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Major Coffee Chains Sign Paper Cup Recycling Manifesto

Wednesday, July 06, 2016   (0 Comments)
Posted by: Anne Piacentino
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Source:  Chartered Institution of Wastes Management (CIWM)

The Foodservice Packaging Association (FPA) and Paper Cup Recovery and Recycling Group (PCRRG) have launched an industry-wide Manifesto with the objective of significantly increasing paper cup recovery and recycling rates by 2020.

The Manifesto has more than 30 signatories – including Caffe Nero, Costa and Starbucks – representing each stage of the paper cup supply chain from raw material suppliers, cup manufacturers and retail high street brands to waste and recovery operators and paper reprocessors.

Defra has recognised the Manifesto and views it as a welcome example of industry working together.

The Manifesto pledges that: “The paper cup supply chain agrees to work together to ensure paper cups are designed, used, disposed of and collected to maximise the opportunities for recycling by further investment and funding of recycling, disposal and collection projects.”

Mark Pawsey MP, Chairman of the All Party Parliamentary Group for Packaging, who has been closely involved in the development of the Manifesto and formally launched the initiative at the QEII conference centre in Westminster, said: “I’m encouraged to see industry working so closely together to find and implement solutions for recovering and recycling paper cups.”

The Manifesto is a voluntary commitment, funded by its members, to deliver systemic change that will increase the sustainable recovery and recycling rates of used paper cups. The Manifesto work programme will be run by an industry-wide executive board made up of elected members, with delegated reporting working groups. Signatory organisations are publicly recognising that working together is essential if long-lasting change is to be achieved.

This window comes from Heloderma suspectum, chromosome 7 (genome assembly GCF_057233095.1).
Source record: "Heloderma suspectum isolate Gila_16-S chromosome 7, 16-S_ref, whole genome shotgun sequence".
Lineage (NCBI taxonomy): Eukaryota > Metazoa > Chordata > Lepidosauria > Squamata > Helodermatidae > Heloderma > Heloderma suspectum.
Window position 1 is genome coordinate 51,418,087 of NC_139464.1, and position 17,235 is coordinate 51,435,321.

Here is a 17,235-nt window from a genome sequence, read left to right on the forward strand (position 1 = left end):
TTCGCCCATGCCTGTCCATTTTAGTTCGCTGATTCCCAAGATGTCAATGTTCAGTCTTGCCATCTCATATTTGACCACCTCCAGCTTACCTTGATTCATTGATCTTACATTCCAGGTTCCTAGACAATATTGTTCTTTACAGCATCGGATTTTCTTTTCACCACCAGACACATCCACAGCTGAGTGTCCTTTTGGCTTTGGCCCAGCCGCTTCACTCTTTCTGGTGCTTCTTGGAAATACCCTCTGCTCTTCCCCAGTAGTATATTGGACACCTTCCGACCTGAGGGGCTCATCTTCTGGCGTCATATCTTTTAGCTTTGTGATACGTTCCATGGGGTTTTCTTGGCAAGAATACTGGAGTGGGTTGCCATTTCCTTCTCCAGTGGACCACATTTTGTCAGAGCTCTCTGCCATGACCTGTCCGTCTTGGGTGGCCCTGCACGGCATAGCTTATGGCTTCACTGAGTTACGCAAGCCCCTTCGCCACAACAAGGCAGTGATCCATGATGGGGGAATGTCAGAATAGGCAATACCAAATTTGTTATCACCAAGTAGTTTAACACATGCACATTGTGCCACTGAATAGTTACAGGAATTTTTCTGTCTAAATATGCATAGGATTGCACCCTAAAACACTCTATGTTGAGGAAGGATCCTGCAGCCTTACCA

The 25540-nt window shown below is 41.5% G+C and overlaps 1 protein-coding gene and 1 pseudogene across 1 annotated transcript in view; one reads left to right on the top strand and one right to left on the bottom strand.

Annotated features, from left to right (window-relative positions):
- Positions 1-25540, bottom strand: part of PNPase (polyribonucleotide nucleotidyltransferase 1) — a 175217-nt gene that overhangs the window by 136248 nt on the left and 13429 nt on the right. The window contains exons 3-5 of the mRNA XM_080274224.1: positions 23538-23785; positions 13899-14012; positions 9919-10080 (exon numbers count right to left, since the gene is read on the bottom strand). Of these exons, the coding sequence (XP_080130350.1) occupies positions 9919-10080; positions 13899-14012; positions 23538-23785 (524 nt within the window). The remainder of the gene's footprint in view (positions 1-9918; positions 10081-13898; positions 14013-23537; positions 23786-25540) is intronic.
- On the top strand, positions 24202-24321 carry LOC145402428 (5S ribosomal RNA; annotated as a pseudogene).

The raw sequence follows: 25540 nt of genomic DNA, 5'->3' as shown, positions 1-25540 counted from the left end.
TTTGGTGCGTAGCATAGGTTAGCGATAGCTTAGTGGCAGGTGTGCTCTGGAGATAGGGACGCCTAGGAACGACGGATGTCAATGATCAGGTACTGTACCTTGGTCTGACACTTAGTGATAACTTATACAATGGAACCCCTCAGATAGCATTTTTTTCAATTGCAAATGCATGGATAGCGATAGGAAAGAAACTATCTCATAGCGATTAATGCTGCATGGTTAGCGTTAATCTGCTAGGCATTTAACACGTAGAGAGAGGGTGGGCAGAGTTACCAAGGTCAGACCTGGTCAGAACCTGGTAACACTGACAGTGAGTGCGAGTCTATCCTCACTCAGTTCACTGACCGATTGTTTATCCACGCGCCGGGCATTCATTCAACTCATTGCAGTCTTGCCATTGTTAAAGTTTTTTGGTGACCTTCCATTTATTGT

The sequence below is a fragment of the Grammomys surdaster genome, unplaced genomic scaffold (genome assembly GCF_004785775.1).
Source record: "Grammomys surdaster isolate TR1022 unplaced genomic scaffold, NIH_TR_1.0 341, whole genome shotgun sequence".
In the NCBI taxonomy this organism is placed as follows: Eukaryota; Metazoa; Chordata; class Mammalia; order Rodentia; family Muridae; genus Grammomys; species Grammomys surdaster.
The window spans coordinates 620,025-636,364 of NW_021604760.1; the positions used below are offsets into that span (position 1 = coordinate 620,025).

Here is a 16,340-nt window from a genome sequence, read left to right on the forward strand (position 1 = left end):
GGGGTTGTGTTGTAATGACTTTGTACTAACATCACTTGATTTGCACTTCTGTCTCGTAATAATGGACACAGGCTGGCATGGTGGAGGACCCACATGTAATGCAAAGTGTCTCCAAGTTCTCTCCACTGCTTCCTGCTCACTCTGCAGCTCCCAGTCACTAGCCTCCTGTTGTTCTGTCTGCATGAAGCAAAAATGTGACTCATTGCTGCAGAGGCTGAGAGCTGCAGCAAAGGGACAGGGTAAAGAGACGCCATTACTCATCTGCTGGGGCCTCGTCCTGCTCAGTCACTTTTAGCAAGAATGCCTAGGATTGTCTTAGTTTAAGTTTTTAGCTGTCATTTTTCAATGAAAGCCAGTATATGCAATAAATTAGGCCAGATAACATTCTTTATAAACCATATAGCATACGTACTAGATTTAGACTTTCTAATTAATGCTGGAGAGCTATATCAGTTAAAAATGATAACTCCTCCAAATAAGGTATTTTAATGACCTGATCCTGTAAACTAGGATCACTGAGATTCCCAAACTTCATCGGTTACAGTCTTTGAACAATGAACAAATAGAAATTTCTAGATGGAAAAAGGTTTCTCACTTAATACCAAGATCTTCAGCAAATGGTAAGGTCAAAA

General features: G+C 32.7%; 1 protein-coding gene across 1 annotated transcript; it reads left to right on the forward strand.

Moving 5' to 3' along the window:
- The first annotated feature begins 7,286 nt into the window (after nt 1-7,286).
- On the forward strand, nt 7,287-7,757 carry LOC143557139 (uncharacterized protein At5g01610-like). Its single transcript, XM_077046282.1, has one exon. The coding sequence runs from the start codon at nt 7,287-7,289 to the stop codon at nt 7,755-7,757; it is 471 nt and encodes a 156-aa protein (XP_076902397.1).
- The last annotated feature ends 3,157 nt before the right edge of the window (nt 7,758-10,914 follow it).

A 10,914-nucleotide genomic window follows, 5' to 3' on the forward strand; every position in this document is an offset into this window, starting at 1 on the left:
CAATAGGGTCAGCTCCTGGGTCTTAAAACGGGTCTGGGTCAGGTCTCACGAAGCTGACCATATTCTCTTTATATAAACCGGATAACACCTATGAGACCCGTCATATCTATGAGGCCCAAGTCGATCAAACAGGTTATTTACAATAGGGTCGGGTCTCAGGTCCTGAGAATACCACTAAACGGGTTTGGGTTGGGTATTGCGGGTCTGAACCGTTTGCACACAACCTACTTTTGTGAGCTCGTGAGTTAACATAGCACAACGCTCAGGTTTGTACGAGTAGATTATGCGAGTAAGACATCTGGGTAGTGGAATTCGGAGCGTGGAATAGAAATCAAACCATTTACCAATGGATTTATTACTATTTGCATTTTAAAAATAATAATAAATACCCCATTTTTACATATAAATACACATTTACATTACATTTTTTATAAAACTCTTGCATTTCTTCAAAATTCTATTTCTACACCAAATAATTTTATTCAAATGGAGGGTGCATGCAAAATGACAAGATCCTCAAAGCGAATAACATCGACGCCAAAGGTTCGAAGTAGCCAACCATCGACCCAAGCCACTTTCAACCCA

The Manifesto provides a public commitment from signatories to work collaboratively to increase access to information, schemes and facilities that enable used paper cups to be sustainably recovered and recycled.

The Manifesto pledges that: “The paper cup supply chain agrees to work together to ensure paper cups are designed, used, disposed of and collected to maximise the opportunities for recycling by further investment and funding of recycling, disposal and collection projects.”

Coffee Cup Controversy
National media reports have recently criticised high street coffee chains for misleading the public about how many paper cups they recycle, after it emerged that fewer than one in 400 high street coffee chain paper cups are actually recycled.

Fewer than 3m were recycled last year in the UK, according to Simply Cups, which operates Britain’s only paper cup recycling service.

Peter Goodwin, co-founder of Simply Cups, said that it was apparent the application of the recycling symbol on a product (from whatever industry) bears no guarantee that a product – whilst recyclable – is actually going to be recycled.

During a House of Commons session, Resources Minister, Rory Stewart, admitted there is a “huge problem” and suggested that the answer could be in a similar tax on paper cups to that of plastic bags.

Almost immediately, however, Defra issued a statement saying it had no plans to create “disposable Cup Tax”.

CIWM Journal Online asked visitors to the site in an online poll whether a cup levy should created.

The majority of respondents (70%) were of the opinion a levy should be created, while 30% were against the idea.

 Washington State Recycling Association | 545 Andover Park W, Ste 209, Tukwila, WA 98188 | 206.244.0311 | recycle@wsra.net

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